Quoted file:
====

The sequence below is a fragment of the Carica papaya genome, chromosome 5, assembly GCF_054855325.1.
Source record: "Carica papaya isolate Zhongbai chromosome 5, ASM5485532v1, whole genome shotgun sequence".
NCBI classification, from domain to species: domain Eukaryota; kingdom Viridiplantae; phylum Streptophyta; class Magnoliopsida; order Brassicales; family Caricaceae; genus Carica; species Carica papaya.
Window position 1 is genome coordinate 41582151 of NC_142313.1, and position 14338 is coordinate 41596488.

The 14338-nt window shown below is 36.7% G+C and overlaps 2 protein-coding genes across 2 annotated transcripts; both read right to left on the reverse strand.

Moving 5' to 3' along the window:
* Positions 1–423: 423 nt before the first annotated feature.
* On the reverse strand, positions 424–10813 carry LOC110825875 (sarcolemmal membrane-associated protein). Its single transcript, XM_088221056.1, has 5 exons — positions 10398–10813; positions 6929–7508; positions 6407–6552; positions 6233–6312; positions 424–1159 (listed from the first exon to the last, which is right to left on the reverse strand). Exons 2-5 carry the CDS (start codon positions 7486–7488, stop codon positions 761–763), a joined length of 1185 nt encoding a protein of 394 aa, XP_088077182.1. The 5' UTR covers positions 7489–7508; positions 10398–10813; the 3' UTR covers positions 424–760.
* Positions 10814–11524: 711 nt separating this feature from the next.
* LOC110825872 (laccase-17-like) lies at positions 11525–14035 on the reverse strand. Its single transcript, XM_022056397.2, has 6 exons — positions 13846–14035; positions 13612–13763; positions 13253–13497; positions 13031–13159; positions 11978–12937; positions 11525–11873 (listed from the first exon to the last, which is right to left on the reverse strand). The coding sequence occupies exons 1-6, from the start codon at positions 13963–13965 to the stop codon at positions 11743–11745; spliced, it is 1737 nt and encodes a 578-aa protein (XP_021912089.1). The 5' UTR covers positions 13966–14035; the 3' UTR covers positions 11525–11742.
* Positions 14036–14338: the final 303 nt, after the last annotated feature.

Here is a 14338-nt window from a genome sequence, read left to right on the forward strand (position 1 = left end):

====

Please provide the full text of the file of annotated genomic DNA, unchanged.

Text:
The sequence below is a fragment of the Carica papaya genome, chromosome 5, assembly GCF_054855325.1.
Source record: "Carica papaya isolate Zhongbai chromosome 5, ASM5485532v1, whole genome shotgun sequence".
NCBI classification, from domain to species: domain Eukaryota; kingdom Viridiplantae; phylum Streptophyta; class Magnoliopsida; order Brassicales; family Caricaceae; genus Carica; species Carica papaya.
Window position 1 is genome coordinate 41582151 of NC_142313.1, and position 14338 is coordinate 41596488.

The 14338-nt window shown below is 36.7% G+C and overlaps 2 protein-coding genes across 2 annotated transcripts; both read right to left on the reverse strand.

Moving 5' to 3' along the window:
* Positions 1–423: 423 nt before the first annotated feature.
* On the reverse strand, positions 424–10813 carry LOC110825875 (sarcolemmal membrane-associated protein). Its single transcript, XM_088221056.1, has 5 exons — positions 10398–10813; positions 6929–7508; positions 6407–6552; positions 6233–6312; positions 424–1159 (listed from the first exon to the last, which is right to left on the reverse strand). Exons 2-5 carry the CDS (start codon positions 7486–7488, stop codon positions 761–763), a joined length of 1185 nt encoding a protein of 394 aa, XP_088077182.1. The 5' UTR covers positions 7489–7508; positions 10398–10813; the 3' UTR covers positions 424–760.
* Positions 10814–11524: 711 nt separating this feature from the next.
* LOC110825872 (laccase-17-like) lies at positions 11525–14035 on the reverse strand. Its single transcript, XM_022056397.2, has 6 exons — positions 13846–14035; positions 13612–13763; positions 13253–13497; positions 13031–13159; positions 11978–12937; positions 11525–11873 (listed from the first exon to the last, which is right to left on the reverse strand). The coding sequence occupies exons 1-6, from the start codon at positions 13963–13965 to the stop codon at positions 11743–11745; spliced, it is 1737 nt and encodes a 578-aa protein (XP_021912089.1). The 5' UTR covers positions 13966–14035; the 3' UTR covers positions 11525–11742.
* Positions 14036–14338: the final 303 nt, after the last annotated feature.

Here is a 14338-nt window from a genome sequence, read left to right on the forward strand (position 1 = left end):